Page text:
Gay Rights Advocates Fight for Hate Crime Laws Maryland Gov. Robert Ehrlich will reportedly sign a bill that would add crimes against gays to the state's list of hate crimes. Maryland would be the 31st state to adopt such legislation. Even so, the battle highlights an ongoing national debate.

Gay Rights Advocates Fight for Hate Crime Laws

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From NPR News, this is ALL THINGS CONSIDERED. I'm Jennifer Ludden.

(Soundbite of conference)

LUDDEN: This month, I visited a tiny conference room of a Holiday Inn in Maryland. There was a cash bar in back. A couple dozen people settled in for their monthly meeting.

Unidentified Man #1: Did everybody get a chance to meet Brian and his 50:50 raffle? So he's got that for all you deep-pocketed Republicans. We all know that you're wealthy, so kick in a little bit.

LUDDEN: This is the Republican Club of Frederick County. This night's group was mostly older people, retirees and a few middle-age folk who gathered to keep up on current events. Once the club business had been taken care of, Paul Smith introduced the evening's first speaker.

Mr. PAUL SMITH: We've invited Mr. Kerns because there are a number of issues going on in the state of Maryland with regard to marriage.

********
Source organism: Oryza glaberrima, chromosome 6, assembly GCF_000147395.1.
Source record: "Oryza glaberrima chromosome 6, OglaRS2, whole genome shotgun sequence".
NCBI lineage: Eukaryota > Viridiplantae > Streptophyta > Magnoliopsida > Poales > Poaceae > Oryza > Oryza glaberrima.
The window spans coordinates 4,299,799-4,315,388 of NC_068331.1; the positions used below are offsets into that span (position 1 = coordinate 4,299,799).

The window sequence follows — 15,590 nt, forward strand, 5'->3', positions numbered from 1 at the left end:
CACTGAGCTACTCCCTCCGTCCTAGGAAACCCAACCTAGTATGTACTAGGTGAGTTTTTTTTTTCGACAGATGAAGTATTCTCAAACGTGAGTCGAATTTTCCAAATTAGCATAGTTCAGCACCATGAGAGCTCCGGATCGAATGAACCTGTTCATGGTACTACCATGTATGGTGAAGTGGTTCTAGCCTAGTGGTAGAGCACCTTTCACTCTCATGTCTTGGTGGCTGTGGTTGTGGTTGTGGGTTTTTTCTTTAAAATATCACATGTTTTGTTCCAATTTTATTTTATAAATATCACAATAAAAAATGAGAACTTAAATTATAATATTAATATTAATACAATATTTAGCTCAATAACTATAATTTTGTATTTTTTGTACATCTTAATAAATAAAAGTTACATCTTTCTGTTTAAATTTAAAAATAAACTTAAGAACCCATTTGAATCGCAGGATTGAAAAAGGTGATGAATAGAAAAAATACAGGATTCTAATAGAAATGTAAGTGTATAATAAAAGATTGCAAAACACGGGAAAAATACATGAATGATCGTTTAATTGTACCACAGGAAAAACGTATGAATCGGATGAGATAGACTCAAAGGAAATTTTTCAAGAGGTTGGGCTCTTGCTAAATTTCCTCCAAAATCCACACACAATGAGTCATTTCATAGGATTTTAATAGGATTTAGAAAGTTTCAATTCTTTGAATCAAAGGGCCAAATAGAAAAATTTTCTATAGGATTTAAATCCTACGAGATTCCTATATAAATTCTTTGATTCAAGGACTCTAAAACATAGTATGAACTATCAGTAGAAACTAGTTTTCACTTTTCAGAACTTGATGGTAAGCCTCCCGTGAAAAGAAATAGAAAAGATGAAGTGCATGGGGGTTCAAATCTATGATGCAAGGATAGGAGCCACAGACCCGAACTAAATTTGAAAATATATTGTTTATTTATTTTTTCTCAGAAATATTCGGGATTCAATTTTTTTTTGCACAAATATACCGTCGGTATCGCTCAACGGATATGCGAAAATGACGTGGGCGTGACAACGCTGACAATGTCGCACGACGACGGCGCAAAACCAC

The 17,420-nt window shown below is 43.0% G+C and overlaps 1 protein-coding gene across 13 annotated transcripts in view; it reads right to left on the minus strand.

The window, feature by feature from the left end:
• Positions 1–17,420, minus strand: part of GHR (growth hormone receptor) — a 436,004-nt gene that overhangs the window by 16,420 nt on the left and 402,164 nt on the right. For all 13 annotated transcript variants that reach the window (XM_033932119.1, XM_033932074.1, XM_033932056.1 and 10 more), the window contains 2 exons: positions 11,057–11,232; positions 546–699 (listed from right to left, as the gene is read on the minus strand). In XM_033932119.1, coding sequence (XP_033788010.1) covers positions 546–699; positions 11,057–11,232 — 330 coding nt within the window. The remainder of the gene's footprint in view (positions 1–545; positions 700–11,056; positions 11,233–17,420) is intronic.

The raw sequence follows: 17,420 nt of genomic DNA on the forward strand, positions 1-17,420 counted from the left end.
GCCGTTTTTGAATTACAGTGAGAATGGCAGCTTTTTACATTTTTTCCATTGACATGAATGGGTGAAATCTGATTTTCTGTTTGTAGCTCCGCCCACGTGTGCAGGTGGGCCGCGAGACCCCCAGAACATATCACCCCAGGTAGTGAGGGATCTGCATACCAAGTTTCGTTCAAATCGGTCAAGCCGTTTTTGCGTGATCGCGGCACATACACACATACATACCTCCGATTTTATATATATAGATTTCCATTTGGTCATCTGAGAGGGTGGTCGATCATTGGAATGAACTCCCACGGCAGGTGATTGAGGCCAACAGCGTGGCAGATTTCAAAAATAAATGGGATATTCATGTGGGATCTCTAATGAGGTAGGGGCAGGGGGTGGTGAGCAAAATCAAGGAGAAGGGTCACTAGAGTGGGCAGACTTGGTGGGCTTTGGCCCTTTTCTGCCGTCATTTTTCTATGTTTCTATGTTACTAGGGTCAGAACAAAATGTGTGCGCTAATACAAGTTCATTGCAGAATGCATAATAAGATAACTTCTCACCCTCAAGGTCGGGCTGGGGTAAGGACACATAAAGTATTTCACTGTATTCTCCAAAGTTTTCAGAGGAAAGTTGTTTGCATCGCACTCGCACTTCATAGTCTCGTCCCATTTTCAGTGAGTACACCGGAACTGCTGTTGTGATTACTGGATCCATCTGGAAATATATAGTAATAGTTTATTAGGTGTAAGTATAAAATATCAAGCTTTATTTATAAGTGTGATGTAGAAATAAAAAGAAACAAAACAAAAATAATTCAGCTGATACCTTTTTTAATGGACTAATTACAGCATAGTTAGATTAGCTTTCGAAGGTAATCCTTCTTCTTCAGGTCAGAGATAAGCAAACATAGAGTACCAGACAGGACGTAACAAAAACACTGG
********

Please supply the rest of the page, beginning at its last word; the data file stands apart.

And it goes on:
LUDDEN: Tres Kerns is a full-time Christian activist, a barnstorming conservative in a blue state. He walked up, leaned on the podium and gestured toward the small crowd.

Mr. TRES KERNS (Christian Activist): I was just thinking about my good friend Colonel Tanzy(ph) over here who used to say every time he goes down to Annapolis or down to the state school board, `We're the other part of Maryland up here.' I love coming up here to Frederick County.

LUDDEN: Kerns is soft-spoken with a nervous laugh. He heads and Take Back Maryland, grassroots groups that say they promote family values. Right now Kerns urgently wants a referendum to block several new Maryland bills he says promote a gay agenda.

Mr. KERNS: Are you all in favor of same-sex marriage here in Maryland?

Unidentified Man #2: No.

Mr. KERNS: Everybody is saying no? OK.

LUDDEN: In fact, same-sex marriage isn't quite the issue at stake but it might as well be as Kerns sees it.

Mr. KERNS: Let me ask you another question. Every law that they put on the books that recognizes homosexuality or sexual orientation, does that take us closer to same-sex marriage or further away?

Unidentified Man #3: Closer.

Mr. KERNS: It takes us closer, doesn't it?

LUDDEN: Maryland's Democratic controlled Legislature has passed four bills that expand various gay rights. Just yesterday the state's Republican governor vetoed two of them, including one that would have allowed Marylanders to make medical decisions for a same-sex partner, but aides say next week, Ehrlich will sign the other two, including one controversial change that's been passing in states across the country in recent years. This bill expands Maryland's hate crimes statutes to include sexual orientation. It means added penalties if a crime is motivated by hatred toward gays, lesbians or transsexuals. Maryland would be the 31st state to adopt such legislation. Valerie Jenness is a professor of criminology, law and society at UC Irvine and an expert on the politics of hate crimes laws.